Song of the day: Thin Lizzy – "Do Anything You Want To"

April 13, 2013

For some reason completely unknown to me, this song was stuck in my head all day yesterday:

Thin Lizzy – “Do Anything You Want To (1979)

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That particular ditty appears on Thin Lizzy’s underrated (but not by Thin Lizzy fans) album, Black Rose: A Rock Legend (1979).

I love how it’s a combination of “The Boys Are Back In Town” in the verses and power pop/bubblegum in the choruses. Yum.

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Song of the day: Thin Lizzy – "The Warrior" (BBC Session)

April 28, 2012

After yesterday’s wimpiness, I feel the need to play you something with a bit of muscle:

Thin Lizzy – “The Warrior” (BBC Session) (1976)

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Song of the day: Thin Lizzy – "Angel From The Coast"

April 9, 2012

Sorry about this, but I’ve had today’s song stuck in my head for the last few days and I figure that the only way I can get it out of my head is to pass it over to you:

Thin Lizzy – “Angel From The Coast” (1976)

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Nope. It’s still there.


Musical coincidences # 144

November 12, 2011

Slight back-story to today’s coincidence:
I was recently looking for some information about an Australian power pop band called The Breakers who were active between 1979 and 1982 but couldn’t find nothin’. However, I found an American power pop band called The Breakers who apparently were active in the 80’s. (I found them on MySpace – along with squillions of other bands called “The Breakers”.) Seeing as I was on their page, I thought I might as well have a listen to their music (well, why not?). Unfortunately, their MySpace page didn’t have any songs on it. (Grrr.) That set me off on a hunt for this elusive music, and I ended up at CD Baby which is selling the band’s only album, Past And Way Past. CD Baby which rather handily had samples of each track. One of the songs on the album is “Temperatures Rising” (no apostrophe apparently, so I guess the song involves more than one temperature), and it starts off like this:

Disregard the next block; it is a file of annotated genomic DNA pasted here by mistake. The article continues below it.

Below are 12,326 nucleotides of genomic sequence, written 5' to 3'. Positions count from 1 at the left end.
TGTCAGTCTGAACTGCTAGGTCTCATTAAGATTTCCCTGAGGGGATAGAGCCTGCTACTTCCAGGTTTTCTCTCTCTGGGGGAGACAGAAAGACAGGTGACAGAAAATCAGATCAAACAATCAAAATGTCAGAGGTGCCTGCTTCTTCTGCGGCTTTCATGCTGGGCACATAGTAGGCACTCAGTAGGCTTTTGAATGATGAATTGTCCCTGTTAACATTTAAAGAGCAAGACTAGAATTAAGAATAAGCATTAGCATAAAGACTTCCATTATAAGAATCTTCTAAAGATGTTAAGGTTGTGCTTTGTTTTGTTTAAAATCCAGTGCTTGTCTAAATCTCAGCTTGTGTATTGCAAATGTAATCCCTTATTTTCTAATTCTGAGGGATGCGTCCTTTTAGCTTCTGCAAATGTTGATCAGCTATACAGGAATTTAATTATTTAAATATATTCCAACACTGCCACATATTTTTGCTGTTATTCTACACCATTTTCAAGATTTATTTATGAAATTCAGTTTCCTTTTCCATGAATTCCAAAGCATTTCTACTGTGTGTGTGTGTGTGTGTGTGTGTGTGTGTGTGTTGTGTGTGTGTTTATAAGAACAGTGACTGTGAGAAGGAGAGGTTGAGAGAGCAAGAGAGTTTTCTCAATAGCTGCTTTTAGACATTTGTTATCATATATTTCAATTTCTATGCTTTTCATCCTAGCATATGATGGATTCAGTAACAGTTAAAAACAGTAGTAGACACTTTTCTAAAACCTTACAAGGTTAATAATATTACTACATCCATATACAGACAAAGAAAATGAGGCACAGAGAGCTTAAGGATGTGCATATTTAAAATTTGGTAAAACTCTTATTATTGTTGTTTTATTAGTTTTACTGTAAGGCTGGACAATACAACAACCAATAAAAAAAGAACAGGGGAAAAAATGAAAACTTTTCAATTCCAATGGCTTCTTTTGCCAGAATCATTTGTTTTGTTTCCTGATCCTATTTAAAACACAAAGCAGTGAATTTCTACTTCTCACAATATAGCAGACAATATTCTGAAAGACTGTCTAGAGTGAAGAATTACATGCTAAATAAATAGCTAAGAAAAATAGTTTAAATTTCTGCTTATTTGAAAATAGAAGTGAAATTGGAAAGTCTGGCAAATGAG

The Breakers – “Temperatures Rising” (2007) (excerpt)

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That instantly reminded me of:

Thin Lizzy – “Rosalie” (1978) (excerpt)

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The full versions:

The Breakers – “Temperatures Rising” (2007)

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Thin Lizzy – “Rosalie / Cowgirl’s Song” (1978)

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Postscript:
If you thought that coincidence was a bit weak (as in: “But there are plenty of songs like that!”), don’t worry – the next coincidence will be stronger.


Song of the day: Thin Lizzy – "Waiting For An Alibi"

December 23, 2010

Speaking of killer heavy rock riffs (well, I was last week – and the week before), here’s Thin Lizzy with a ripper:

Thin Lizzy – “Waiting For An Alibi (1979)

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Great stuff.


Frank’s Faves on Fridays

September 3, 2010

Thin Lizzy – “Cowboy Song” (1976)

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I don’t even need to listen to this song – it’s hard-wired in my brain, along with the rest of Jailbreak, one of my all-time favourite hard rock albums. Love it, love it, love it. Seeing “The Cowboy Song” in your list of suggestions has prompted me to listen to Jailbreak again for the umpteenth time. Liz-zy! Liz-zy! Liz-zy! Liz-zy!

Tammi Terrell – “I Can’t Believe You Love Me” (1966)